A Singaporean man is wanted by Malaysian police, while another has been charged in relation to the toxic pollution at Sungai Kim Kim

 

 The suspect is believed to be one of the owners of the factories allegedly responsible for dumping toxic waste into Sungai Kim Kim
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A Singaporean man in his 30s is wanted by the Johor police in connection to the Sungai Kim Kim pollution case, The Star reported today (March 25).

He is believed to be one of the owners of the factories allegedly responsible for dumping toxic waste into Sungai Kim Kim, added The Star.

In a report, the New Straits Times quoted the Johor Police chief, Comm Datuk Mohd Khalil Kader Mohd, as saying that the Johor State Police would be working closely with the Singaporean police to locate the man.

It also quoted him as saying: “We are tracking down the man and will be conducting further investigation in this case.”

When contacted, the Singapore Police Force (SPF) told Business Insider that it was in touch with the Royal Malaysia Police, and are waiting for an official request for assistance to be made.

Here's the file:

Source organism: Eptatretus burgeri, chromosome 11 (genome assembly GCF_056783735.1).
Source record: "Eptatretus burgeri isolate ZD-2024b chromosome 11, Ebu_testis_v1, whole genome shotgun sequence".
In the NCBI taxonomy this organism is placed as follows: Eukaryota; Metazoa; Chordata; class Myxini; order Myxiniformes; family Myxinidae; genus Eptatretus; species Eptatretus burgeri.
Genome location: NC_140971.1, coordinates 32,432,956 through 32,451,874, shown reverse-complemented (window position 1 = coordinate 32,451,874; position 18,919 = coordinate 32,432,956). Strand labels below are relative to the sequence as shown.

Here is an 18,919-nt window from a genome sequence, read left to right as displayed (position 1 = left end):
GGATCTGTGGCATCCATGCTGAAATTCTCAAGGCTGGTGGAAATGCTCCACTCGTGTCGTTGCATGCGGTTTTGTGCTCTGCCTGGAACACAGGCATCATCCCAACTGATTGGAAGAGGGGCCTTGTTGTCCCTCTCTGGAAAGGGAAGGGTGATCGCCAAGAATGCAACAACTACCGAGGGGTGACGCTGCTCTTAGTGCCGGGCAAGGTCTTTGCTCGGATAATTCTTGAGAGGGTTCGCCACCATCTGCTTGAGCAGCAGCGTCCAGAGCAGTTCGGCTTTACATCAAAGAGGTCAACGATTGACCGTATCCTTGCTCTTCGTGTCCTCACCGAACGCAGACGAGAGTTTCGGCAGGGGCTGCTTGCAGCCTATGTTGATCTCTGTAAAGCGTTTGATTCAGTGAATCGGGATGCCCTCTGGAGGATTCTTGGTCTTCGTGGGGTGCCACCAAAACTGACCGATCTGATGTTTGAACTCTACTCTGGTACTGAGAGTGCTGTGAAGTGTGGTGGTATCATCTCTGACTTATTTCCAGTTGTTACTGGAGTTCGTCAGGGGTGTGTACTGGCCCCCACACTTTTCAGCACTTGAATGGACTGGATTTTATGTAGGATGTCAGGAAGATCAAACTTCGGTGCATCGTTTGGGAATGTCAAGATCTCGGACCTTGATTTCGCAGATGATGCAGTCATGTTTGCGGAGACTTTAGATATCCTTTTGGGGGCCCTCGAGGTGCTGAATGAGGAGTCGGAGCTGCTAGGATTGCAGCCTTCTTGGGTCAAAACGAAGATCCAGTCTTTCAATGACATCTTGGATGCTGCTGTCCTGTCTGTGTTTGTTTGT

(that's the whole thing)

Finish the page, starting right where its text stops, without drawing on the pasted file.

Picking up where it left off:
“We are unable to comment further as investigations by the Malaysian authorities are ongoing,” a SPF spokesperson said.

In response to accusations by the public that the police were not doing a proper job, he responded: “The police cannot just arrest a person without proper conduct, investigation and evidence.”

A day earlier, another Singaporean man, Wang Jin Chao, 34, was charged with involvement in the Sungai Kim Kim, according to The Star.

Two others, Malaysians Yap Yoke Liang, 36, and lorry driver N. Maridass, 35, were also charged.

According to The Star, the police chief told reporters at a press conference on Sunday: “The most important thing is we have managed to apprehend the three main suspects in this case.”

Since the incident was reported on March 7, a total of 5,848 children and adults have been treated at clinics and hospitals after inhaling toxic fumes from the pollution, The Star reported.

In total, 2.43 tonnes of chemical waste were collected from the river on the day the incident was reported.

These chemicals were then washed downstream, polluting the air with toxic gas. Residents and students located in the Paris Gudang area reportedly vomited and fainted as a result.

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